Sometimes, an album's opening track can tell you everything you need to know about an artist. Other times, an opening track can be an example of first impressions being deceiving -- and that is exactly what happens on Kevin Cahoon's Doll. This CD's title track and first full-length song (after a brief intro that incorporates the theme from the '70s sitcom Good Times) is a self-deprecating number in which Cahoon sings about being the ultimate high-school geek/nerd/dork; the lyrics are pure emo. But after that title song, it becomes clear that Cahoon's punk-pop doesn't fit neatly into the emo category. Actually, most of Doll is best described as non-emo punk-pop meets glam rock -- and catchy tracks like "Saved by the Beauty," "Bitch" (not to be confused with the Rolling Stones classic), "Mirrorball Prophecy," and "Star Ballad" have way too much glam, glitter, and gloss for Cahoon to be considered a true-blue emo artist. Emo is full of introspection, and introspection is in very short supply on what is -- more often than not -- a party album. Although relevant to the 21st century alterna-rock scene, Cahoon gets a lot of inspiration from the hell-bent-for-fun rock of the '70s and '80s -- punk-pop and glam fun mostly, but there hints of funk-rock at times. Darned if Cahoon doesn't incorporate elements of Prince on "Fashionista" and "Mr. Curious" -- and Prince's lover-man decadence is certainly a long way from the we're-just-ordinary-guys aesthetic that emo loves to project. OK, so the title track's emo leanings are not typical of Doll on the whole. But one of the things that makes this album -- for all its '70s and '80s worship -- relevant to 2000s alterna-rock (along with some Smashing Pumpkins and Green Day influence) is Cahoon's sense of irony. Cahoon is ironic as hell, which is quite a contrast to all the glammed-up, larger than life '70s and '80s rockers who ended up believing their own hype. Cahoon is laughing at all the music he admires, and his sense of fun makes Doll an enjoyable listen.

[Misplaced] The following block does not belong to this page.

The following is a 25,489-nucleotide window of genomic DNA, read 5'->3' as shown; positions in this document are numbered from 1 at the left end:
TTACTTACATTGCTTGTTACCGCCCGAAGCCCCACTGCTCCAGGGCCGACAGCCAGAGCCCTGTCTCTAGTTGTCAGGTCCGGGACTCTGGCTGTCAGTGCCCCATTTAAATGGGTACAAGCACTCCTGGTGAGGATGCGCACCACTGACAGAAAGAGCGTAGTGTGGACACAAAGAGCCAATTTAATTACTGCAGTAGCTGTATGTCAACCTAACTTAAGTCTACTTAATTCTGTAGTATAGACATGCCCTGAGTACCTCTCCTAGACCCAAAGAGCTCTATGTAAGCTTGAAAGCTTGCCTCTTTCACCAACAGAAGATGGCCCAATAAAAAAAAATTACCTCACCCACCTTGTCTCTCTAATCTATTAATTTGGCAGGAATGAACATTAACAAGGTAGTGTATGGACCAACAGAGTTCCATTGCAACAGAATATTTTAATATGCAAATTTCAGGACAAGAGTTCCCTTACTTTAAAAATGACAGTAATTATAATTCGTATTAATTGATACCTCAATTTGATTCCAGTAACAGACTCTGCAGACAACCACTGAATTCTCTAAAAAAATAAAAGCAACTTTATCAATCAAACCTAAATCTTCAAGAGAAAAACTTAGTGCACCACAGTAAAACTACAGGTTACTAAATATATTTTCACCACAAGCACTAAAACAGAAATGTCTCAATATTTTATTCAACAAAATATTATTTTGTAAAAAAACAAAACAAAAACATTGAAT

AllMusic Review by Alex Henderson